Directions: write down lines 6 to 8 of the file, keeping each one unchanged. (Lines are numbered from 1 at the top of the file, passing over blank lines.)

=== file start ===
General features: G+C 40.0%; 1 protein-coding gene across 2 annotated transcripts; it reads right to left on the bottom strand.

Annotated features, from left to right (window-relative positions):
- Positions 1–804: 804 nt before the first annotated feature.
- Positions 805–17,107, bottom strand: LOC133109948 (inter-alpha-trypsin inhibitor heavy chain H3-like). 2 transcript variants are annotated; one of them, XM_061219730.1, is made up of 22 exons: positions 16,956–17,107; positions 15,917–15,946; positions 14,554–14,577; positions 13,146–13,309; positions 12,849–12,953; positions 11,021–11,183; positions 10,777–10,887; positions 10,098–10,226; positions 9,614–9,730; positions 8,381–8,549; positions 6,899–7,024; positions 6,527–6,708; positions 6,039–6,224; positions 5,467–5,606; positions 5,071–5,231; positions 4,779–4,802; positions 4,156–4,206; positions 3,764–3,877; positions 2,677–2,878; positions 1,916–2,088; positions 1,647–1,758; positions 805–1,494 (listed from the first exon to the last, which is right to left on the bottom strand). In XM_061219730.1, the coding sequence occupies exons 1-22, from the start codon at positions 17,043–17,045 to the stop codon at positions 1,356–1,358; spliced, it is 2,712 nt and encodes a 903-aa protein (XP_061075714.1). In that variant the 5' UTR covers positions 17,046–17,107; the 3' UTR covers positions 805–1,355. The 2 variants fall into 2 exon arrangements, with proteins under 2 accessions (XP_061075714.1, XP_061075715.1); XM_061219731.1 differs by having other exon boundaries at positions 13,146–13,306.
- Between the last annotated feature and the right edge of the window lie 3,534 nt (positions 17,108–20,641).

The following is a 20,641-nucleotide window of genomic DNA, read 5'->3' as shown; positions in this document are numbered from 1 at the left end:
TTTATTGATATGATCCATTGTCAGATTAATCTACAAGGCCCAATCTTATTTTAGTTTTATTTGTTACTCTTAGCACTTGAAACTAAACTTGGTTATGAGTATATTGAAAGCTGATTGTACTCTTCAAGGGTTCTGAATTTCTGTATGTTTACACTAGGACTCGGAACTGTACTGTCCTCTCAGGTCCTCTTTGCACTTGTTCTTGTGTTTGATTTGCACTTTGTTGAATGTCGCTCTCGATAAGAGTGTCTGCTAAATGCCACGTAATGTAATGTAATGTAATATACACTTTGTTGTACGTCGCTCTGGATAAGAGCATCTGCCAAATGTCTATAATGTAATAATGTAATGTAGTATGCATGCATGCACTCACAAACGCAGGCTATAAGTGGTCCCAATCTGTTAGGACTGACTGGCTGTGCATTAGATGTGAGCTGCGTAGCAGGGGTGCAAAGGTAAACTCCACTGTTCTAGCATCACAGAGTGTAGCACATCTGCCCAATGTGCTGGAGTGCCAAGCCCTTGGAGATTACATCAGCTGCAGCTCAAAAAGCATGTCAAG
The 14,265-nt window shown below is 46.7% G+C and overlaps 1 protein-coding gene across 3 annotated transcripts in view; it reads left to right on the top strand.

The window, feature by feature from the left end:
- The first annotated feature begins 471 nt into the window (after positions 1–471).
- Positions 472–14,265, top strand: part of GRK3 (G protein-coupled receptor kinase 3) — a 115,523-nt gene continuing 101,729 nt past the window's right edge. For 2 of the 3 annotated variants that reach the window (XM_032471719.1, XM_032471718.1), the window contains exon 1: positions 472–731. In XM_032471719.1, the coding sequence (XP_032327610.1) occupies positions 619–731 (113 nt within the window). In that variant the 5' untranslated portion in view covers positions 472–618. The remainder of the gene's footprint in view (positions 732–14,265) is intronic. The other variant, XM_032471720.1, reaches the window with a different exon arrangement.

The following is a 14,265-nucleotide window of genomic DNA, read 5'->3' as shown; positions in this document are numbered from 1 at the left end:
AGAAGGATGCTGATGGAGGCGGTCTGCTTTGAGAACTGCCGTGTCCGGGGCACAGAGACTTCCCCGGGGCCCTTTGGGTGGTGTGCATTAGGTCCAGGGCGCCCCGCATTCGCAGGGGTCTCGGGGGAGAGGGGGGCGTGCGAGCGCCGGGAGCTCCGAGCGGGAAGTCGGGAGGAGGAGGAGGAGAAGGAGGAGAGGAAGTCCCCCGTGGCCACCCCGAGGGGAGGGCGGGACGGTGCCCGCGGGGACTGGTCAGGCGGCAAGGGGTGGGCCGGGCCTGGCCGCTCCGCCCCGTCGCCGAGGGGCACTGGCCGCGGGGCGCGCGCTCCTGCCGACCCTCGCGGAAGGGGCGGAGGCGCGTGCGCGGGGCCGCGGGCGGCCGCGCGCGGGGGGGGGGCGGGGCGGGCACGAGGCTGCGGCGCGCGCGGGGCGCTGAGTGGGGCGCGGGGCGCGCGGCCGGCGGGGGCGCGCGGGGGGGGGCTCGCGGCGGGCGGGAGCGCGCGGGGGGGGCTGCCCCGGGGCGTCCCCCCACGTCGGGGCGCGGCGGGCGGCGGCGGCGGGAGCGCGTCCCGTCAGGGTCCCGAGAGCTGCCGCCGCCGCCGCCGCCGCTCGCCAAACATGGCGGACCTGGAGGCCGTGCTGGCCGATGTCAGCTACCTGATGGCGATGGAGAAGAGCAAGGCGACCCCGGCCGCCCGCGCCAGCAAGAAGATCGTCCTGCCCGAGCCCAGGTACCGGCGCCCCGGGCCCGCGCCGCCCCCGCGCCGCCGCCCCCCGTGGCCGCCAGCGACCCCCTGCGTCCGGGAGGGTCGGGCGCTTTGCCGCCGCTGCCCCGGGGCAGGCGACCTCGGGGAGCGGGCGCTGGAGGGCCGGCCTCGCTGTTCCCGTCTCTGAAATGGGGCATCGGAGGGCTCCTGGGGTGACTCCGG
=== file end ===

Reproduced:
The following is a 20,641-nucleotide window of genomic DNA, read 5'->3' as shown; positions in this document are numbered from 1 at the left end:
TTTATTGATATGATCCATTGTCAGATTAATCTACAAGGCCCAATCTTATTTTAGTTTTATTTGTTACTCTTAGCACTTGAAACTAAACTTGGTTATGAGTATATTGAAAGCTGATTGTACTCTTCAAGGGTTCTGAATTTCTGTATGTTTACACTAGGACTCGGAACTGTACTGTCCTCTCAGGTCCTCTTTGCACTTGTTCTTGTGTTTGATTTGCACTTTGTTGAATGTCGCTCTCGATAAGAGTGTCTGCTAAATGCCACGTAATGTAATGTAATGTAATATACACTTTGTTGTACGTCGCTCTGGATAAGAGCATCTGCCAAATGTCTATAATGTAATAATGTAATGTAGTATGCATGCATGCACTCACAAACGCAGGCTATAAGTGGTCCCAATCTGTTAGGACTGACTGGCTGTGCATTAGATGTGAGCTGCGTAGCAGGGGTGCAAAGGTAAACTCCACTGTTCTAGCATCACAGAGTGTAGCACATCTGCCCAATGTGCTGGAGTGCCAAGCCCTTGGAGATTACATCAGCTGCAGCTCAAAAAGCATGTCAAG
The 14,265-nt window shown below is 46.7% G+C and overlaps 1 protein-coding gene across 3 annotated transcripts in view; it reads left to right on the top strand.